There were some absolute shockers tonight. Whilst we can’t expect the women to be bombing them from fifty, we can expect a little better when they’re twenty metres out. It was as though Lindsay Thomas and Percy Jones had babies and they were the ones kicking for goal at times in this game. Even the first two goals of the evening saw the goal scorers creep perilously close to the mark. I would not be surprised if we see defenders smother set shots for goal in the coming weeks unless this is rectified. The forwards gave them every opportunity to this week.
The report of Sarah D’Arcy
After being knocked onto her back, Sarah D’Arcy lashed out with her foot, connecting with the groin of Sarah Hosking. The impact lifted Hosking off the turf and into the air. It’ll be difficult for D’Arcy to defend the action; the only semi-reasonable defence is that she pushed her with her foot rather than kicked at her. Still, it will incur a hefty penalty if it is to come under the same scrutiny as a kick to the groin would in the AFL.
For mine, 4-5 weeks.
When you’re trying to promote a product as action packed and exciting, two teams combining for five goals will not cut the mustard. There is often soccer, or ice hockey games with more goals scored than that.
One passage of play summed the night up for me. In the last quarter, two Collingwood players ran into the forward fifty. One clean possession would mean that they would score a goal and be within a kick of the lead. Instead, we saw Caitlyn Edwards fumble first as she attempted to pick the ball up. Eventually she managed to fire out a handball to teammate, Jasmine Garner. She also fumbled. The Carlton defence got back just in time for Garner to handball back to Edwards. Can you guess what happened next? Yep, another fumble. It was sloppy. Put it down to fatigue or nerves if you like, but in a two on one, with space, the Collingwood girls completely botched their opportunity. A goal may have changed a game that hung in the balance.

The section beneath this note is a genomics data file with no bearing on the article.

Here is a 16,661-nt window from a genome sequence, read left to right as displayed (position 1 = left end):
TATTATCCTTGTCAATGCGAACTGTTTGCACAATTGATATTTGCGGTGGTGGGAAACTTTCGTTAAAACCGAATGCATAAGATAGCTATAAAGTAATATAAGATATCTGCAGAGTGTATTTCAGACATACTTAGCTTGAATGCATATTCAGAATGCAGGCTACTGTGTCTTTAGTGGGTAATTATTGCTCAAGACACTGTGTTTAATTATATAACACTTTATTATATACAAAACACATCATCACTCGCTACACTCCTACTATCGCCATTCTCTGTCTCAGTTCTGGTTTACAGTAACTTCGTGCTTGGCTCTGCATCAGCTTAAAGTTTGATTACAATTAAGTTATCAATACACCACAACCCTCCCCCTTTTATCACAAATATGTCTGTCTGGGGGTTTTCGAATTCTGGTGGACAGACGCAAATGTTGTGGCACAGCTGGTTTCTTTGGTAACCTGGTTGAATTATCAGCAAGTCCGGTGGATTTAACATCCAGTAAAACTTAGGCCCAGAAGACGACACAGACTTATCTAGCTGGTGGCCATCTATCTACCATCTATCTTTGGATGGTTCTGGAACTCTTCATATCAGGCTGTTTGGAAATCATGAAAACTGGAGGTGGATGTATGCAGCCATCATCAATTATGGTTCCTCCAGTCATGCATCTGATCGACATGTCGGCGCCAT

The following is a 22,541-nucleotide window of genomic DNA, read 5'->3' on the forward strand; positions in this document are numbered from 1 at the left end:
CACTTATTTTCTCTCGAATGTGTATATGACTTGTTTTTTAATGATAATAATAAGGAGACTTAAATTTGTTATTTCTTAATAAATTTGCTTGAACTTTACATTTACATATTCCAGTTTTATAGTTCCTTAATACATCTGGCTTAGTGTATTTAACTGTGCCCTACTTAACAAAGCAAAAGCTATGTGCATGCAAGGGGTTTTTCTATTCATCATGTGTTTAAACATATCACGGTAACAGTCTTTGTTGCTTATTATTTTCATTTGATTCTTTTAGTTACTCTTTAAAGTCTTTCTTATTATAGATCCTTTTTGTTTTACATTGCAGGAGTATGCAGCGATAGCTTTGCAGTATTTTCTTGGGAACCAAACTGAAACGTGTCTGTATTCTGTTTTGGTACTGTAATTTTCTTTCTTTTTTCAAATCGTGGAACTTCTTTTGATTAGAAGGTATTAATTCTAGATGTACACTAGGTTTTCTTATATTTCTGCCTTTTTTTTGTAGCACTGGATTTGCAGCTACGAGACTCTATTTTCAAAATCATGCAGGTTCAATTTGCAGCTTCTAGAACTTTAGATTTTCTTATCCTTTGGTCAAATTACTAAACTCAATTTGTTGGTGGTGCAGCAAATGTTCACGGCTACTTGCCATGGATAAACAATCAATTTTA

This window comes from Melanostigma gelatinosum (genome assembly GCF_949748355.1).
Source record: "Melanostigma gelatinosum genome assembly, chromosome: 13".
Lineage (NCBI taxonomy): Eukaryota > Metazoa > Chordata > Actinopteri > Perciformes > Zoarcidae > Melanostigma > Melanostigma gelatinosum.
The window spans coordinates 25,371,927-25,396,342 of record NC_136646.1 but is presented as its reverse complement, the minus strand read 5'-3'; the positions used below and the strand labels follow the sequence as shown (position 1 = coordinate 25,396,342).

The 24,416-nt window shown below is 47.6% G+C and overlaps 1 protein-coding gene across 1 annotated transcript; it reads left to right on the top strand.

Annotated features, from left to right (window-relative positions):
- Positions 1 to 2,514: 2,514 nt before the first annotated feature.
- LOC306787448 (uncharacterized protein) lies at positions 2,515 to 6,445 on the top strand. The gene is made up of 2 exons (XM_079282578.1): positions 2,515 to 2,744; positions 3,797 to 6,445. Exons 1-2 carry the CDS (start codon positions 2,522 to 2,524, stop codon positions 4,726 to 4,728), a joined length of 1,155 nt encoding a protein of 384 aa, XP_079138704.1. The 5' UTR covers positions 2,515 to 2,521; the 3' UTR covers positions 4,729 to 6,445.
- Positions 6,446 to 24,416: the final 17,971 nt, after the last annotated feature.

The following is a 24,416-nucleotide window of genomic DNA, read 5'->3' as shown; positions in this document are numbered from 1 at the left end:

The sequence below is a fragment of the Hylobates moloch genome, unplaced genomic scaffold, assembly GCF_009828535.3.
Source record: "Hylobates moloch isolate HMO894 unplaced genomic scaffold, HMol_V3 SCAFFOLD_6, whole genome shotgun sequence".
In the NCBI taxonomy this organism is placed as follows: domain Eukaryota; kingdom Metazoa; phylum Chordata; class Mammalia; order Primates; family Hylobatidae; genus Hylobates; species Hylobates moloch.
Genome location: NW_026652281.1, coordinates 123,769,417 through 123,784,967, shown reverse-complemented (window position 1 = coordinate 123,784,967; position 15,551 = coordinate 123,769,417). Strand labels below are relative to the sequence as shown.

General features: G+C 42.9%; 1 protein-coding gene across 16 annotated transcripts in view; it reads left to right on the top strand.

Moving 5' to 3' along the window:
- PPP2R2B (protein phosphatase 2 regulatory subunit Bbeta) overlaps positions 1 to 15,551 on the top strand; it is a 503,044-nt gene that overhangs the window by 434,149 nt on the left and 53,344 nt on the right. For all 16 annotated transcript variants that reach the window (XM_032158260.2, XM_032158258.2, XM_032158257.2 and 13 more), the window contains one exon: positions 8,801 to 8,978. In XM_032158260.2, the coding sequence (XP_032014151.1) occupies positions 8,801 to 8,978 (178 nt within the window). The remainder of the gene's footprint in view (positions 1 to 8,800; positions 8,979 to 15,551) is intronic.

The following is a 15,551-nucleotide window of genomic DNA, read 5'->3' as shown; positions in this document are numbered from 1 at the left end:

In conclusion, we come back to marketing. The AFLW will take quite a while to reach anywhere near the heights of the AFL. Many of the women playing currently were denied the opportunity to refine their skills in competitions past Under 12 standard. With this in mind, the AFL’s softly-softly, patient approach to the development of the competition is the right one. Give the product as a whole time to develop. Give the players time to learn and refine their craft. Give the kids watching now a chance to get out in the back yard, the local park, at Auskick, or at school and boot the Sherrin around. Only then will you see the standard raised to a point where your marketing dollars are justified.
“But you need marketing and promotion now to promote the gane and generate interest,” say the AFLW’s supporters. That may be true, but had I turned on the TV tonight expecting the things I'd seen in highlight packages, I’d have turned it off pretty quickly. You can only market something once it is genuinely marketable. This isn’t Danoz Direct. I want the AFLW product to be more than just the sizzle that is a highlight package. There’s got to be a nice juicy porterhouse steak attached. Right now, it needs substance.
The AFL are already subsidizing admission to games – that, in itself, is promoting the game. Once it’s worth paying good money for, and starting to pay its way… the AFL may throw some more dollars back in the form of marketing.
Until then, enjoy AFLW for what it is – a competition finding its feet, and at the moment, losing its feet and fumbling the ball when the pressure’s on.
I'll be watching the Grand Final rematch with interest.